The tolsilm sprouted a long green vine, which Keshlita had grown over the table and adjacent bookshelves. If she ever had to move from here, there would be no way to preserve the tolsilm. It was her favorite plant.
She replicated herself a simple dinner and ate on the floor, the way almost everyone did back home on Ness. Then she lay down where she had sat, staring up at the ceiling while she tried to figure out if there was anything she could do about her clanmates.
It didn’t seem too likely. Most course of actions she could think of would likely result in either the clan’s power being destroyed or she herself cast out. She wasn’t ready for the former, and even less ready for the latter.
She remembered something Kolana had said to her a couple of days ago, “Family can only hurt each other if there’s caring.” She herself had some strange up and downs with her own parents, especially after they have moved back to their home planet with the long-running civil war having ceased and the world now trying for Federation membership. Apparently they were sad because Kolana, having been born on Earth, felt no attachment to her species’ homeworld.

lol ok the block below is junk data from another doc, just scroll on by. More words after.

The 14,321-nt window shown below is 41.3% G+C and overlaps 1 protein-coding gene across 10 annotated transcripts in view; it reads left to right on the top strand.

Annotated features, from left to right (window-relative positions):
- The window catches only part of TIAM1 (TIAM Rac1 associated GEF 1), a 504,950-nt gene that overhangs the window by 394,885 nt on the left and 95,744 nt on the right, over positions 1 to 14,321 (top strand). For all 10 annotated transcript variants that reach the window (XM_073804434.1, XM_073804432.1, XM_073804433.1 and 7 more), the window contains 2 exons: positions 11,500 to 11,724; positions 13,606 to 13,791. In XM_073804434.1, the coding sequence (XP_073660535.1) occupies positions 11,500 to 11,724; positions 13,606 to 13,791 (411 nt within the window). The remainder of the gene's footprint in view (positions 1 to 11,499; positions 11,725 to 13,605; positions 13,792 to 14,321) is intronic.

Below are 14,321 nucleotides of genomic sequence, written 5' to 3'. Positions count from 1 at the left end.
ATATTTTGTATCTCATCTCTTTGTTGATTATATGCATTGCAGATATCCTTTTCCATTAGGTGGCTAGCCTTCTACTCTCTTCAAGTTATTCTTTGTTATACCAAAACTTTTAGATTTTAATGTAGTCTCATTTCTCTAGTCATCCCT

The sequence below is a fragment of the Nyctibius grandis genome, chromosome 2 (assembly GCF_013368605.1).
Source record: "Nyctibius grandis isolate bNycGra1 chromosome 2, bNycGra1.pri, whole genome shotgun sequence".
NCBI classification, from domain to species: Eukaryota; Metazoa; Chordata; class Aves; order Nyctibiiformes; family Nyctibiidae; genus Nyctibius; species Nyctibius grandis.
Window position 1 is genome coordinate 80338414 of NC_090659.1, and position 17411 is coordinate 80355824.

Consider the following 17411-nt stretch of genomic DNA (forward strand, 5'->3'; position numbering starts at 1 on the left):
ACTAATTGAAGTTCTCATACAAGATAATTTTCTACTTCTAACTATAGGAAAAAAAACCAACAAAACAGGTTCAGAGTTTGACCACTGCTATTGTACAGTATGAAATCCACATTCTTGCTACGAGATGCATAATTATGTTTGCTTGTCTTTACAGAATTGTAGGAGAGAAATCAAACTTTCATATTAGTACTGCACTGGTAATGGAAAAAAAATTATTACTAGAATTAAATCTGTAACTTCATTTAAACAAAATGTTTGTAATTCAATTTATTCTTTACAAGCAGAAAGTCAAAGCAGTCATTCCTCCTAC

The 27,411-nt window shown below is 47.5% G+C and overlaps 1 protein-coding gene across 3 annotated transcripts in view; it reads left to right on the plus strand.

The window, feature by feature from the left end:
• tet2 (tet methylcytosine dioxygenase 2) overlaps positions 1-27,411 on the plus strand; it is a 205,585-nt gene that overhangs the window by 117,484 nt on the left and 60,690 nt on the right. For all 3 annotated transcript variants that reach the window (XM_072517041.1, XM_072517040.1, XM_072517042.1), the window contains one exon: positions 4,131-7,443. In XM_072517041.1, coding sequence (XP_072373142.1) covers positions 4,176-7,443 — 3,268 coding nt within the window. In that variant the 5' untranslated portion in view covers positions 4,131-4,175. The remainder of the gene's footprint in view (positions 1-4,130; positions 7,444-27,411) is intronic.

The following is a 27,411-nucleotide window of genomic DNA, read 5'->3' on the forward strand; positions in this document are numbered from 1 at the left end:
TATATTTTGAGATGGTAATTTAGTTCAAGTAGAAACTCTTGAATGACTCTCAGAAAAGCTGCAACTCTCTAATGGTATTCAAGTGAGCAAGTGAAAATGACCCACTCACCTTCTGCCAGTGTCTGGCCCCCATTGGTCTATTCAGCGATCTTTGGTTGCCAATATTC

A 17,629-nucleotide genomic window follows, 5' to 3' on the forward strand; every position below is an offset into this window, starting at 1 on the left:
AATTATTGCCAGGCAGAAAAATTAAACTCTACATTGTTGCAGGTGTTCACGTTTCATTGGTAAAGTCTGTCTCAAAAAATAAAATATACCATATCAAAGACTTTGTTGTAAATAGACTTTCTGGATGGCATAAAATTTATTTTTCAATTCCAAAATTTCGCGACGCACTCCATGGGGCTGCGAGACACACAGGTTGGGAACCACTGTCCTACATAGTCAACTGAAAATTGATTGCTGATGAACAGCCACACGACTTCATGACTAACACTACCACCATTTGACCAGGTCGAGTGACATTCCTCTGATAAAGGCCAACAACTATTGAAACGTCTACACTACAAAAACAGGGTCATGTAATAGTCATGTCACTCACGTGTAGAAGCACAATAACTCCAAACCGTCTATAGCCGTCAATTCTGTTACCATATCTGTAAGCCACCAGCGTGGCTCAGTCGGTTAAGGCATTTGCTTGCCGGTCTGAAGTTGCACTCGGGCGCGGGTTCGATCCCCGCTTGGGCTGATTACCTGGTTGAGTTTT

Kolana wouldn’t understand this, she thought. Her parents were just a pair of refugees. And their relatives had probably all been murdered or something.
And yet, somehow, the quote was nagging at her brain. She had the strange feeling that in it lay her answer, what she should do, if she could just spot it.
If the answer was indeed hidden there, though, it remained so; she rose from her contemplation as uncertain as ever.
Where was he, though? He should have been here by now. The Nissian hoped he hadn’t been stood up. He hated being stood up.